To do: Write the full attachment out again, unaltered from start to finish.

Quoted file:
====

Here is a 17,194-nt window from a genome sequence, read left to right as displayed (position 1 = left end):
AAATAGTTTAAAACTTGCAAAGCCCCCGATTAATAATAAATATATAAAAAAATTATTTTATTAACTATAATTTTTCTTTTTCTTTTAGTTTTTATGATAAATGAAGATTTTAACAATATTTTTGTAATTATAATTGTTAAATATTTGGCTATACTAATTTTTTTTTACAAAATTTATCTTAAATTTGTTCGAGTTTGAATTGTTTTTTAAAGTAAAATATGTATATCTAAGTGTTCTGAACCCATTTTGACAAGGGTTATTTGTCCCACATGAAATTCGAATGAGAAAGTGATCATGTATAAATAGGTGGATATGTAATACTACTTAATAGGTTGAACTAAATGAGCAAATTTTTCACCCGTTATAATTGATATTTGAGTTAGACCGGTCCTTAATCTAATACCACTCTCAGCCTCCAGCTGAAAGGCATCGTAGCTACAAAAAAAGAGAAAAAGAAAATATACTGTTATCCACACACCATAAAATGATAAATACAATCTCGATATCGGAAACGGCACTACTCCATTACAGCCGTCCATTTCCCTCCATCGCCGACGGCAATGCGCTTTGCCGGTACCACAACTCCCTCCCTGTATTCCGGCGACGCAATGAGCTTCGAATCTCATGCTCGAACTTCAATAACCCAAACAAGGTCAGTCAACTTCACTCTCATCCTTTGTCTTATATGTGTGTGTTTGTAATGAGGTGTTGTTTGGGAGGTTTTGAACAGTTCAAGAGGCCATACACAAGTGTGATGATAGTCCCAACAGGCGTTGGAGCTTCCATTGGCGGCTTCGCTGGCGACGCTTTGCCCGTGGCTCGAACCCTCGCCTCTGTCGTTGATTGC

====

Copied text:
Here is a 17,194-nt window from a genome sequence, read left to right as displayed (position 1 = left end):
AAATAGTTTAAAACTTGCAAAGCCCCCGATTAATAATAAATATATAAAAAAATTATTTTATTAACTATAATTTTTCTTTTTCTTTTAGTTTTTATGATAAATGAAGATTTTAACAATATTTTTGTAATTATAATTGTTAAATATTTGGCTATACTAATTTTTTTTTACAAAATTTATCTTAAATTTGTTCGAGTTTGAATTGTTTTTTAAAGTAAAATATGTATATCTAAGTGTTCTGAACCCATTTTGACAAGGGTTATTTGTCCCACATGAAATTCGAATGAGAAAGTGATCATGTATAAATAGGTGGATATGTAATACTACTTAATAGGTTGAACTAAATGAGCAAATTTTTCACCCGTTATAATTGATATTTGAGTTAGACCGGTCCTTAATCTAATACCACTCTCAGCCTCCAGCTGAAAGGCATCGTAGCTACAAAAAAAGAGAAAAAGAAAATATACTGTTATCCACACACCATAAAATGATAAATACAATCTCGATATCGGAAACGGCACTACTCCATTACAGCCGTCCATTTCCCTCCATCGCCGACGGCAATGCGCTTTGCCGGTACCACAACTCCCTCCCTGTATTCCGGCGACGCAATGAGCTTCGAATCTCATGCTCGAACTTCAATAACCCAAACAAGGTCAGTCAACTTCACTCTCATCCTTTGTCTTATATGTGTGTGTTTGTAATGAGGTGTTGTTTGGGAGGTTTTGAACAGTTCAAGAGGCCATACACAAGTGTGATGATAGTCCCAACAGGCGTTGGAGCTTCCATTGGCGGCTTCGCTGGCGACGCTTTGCCCGTGGCTCGAACCCTCGCCTCTGTCGTTGATTGC